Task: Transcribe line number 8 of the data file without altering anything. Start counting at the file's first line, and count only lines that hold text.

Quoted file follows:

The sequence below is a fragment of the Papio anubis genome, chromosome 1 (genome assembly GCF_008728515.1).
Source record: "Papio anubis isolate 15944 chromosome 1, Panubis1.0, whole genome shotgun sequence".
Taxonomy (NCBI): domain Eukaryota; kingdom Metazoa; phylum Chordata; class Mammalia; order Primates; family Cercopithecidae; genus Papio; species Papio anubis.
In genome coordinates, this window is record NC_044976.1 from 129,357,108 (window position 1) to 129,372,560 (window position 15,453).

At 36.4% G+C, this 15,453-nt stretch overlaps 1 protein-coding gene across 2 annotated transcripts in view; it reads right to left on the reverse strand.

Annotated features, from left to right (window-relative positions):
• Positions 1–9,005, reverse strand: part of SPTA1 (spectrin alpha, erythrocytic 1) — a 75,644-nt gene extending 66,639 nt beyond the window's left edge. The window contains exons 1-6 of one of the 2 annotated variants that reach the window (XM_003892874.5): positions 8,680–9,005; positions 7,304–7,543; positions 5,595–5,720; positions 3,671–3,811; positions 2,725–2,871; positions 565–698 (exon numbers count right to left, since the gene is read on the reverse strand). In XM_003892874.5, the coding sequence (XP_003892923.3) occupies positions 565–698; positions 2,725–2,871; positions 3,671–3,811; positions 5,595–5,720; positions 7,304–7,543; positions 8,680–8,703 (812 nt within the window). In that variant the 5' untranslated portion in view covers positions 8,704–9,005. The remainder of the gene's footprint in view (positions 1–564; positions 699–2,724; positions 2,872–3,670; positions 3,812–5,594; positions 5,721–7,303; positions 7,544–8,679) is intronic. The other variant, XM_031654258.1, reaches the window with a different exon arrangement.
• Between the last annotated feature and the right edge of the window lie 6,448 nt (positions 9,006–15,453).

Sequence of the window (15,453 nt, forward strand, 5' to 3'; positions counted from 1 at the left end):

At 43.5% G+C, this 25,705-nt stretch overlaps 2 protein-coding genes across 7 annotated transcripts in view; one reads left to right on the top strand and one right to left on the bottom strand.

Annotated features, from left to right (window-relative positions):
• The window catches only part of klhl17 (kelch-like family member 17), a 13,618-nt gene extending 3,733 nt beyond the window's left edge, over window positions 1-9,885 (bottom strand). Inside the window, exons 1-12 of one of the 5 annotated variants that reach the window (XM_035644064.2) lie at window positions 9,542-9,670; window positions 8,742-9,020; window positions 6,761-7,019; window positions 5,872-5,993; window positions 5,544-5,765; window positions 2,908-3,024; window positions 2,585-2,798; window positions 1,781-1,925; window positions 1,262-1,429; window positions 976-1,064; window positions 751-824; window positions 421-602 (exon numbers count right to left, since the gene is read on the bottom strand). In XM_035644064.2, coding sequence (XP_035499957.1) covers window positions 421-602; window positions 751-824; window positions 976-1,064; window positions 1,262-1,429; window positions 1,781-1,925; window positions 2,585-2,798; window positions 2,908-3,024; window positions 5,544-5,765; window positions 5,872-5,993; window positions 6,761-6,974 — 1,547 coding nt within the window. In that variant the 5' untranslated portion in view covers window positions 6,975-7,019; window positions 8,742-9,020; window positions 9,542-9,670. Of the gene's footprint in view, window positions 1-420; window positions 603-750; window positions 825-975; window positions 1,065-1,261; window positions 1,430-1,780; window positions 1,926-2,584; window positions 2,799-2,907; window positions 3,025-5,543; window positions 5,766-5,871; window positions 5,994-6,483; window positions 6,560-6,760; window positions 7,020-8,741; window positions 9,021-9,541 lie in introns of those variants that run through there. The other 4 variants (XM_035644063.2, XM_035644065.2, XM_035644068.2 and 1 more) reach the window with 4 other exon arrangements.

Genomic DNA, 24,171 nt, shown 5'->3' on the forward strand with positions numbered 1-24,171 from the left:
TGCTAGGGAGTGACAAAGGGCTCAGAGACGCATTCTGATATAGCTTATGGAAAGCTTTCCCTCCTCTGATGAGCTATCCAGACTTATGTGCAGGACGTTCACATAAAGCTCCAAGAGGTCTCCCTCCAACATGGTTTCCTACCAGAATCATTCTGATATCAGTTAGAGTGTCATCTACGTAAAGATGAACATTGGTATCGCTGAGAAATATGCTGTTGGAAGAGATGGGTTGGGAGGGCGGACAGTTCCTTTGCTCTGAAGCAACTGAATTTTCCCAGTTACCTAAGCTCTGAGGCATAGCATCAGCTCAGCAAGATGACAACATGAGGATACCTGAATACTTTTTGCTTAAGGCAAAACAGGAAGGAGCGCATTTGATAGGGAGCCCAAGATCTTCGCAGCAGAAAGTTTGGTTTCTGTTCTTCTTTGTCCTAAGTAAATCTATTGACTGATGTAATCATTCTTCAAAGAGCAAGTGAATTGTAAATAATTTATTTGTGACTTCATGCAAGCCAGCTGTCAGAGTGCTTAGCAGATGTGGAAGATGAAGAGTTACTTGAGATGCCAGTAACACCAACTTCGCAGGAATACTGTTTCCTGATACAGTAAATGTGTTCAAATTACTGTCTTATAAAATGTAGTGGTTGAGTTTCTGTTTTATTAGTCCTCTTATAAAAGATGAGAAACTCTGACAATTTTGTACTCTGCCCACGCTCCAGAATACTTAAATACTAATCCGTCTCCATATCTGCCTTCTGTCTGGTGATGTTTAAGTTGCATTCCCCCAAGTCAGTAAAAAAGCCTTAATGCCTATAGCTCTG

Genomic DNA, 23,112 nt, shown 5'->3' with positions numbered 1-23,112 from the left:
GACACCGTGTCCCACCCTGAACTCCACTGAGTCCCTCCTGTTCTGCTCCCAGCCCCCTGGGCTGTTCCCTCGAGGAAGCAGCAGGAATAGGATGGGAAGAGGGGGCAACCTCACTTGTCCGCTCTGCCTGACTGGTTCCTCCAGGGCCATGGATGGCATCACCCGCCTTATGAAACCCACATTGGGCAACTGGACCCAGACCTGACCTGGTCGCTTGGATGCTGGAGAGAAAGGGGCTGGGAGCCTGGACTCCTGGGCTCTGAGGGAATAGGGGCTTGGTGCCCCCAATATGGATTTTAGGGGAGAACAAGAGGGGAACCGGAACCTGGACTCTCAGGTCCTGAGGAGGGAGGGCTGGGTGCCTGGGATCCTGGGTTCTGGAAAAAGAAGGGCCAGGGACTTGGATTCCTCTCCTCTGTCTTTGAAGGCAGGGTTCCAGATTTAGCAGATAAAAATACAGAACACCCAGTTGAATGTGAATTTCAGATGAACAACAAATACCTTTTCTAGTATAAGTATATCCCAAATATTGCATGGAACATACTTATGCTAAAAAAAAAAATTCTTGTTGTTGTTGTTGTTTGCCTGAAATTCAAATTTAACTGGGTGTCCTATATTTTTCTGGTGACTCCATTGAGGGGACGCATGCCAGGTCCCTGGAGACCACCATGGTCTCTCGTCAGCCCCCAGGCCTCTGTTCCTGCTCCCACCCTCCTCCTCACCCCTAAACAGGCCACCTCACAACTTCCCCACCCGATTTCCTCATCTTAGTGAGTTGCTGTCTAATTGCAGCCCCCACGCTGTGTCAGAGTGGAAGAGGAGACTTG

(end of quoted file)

• Between the last annotated feature and the right edge of the window lie 6,448 nt (positions 9,006–15,453).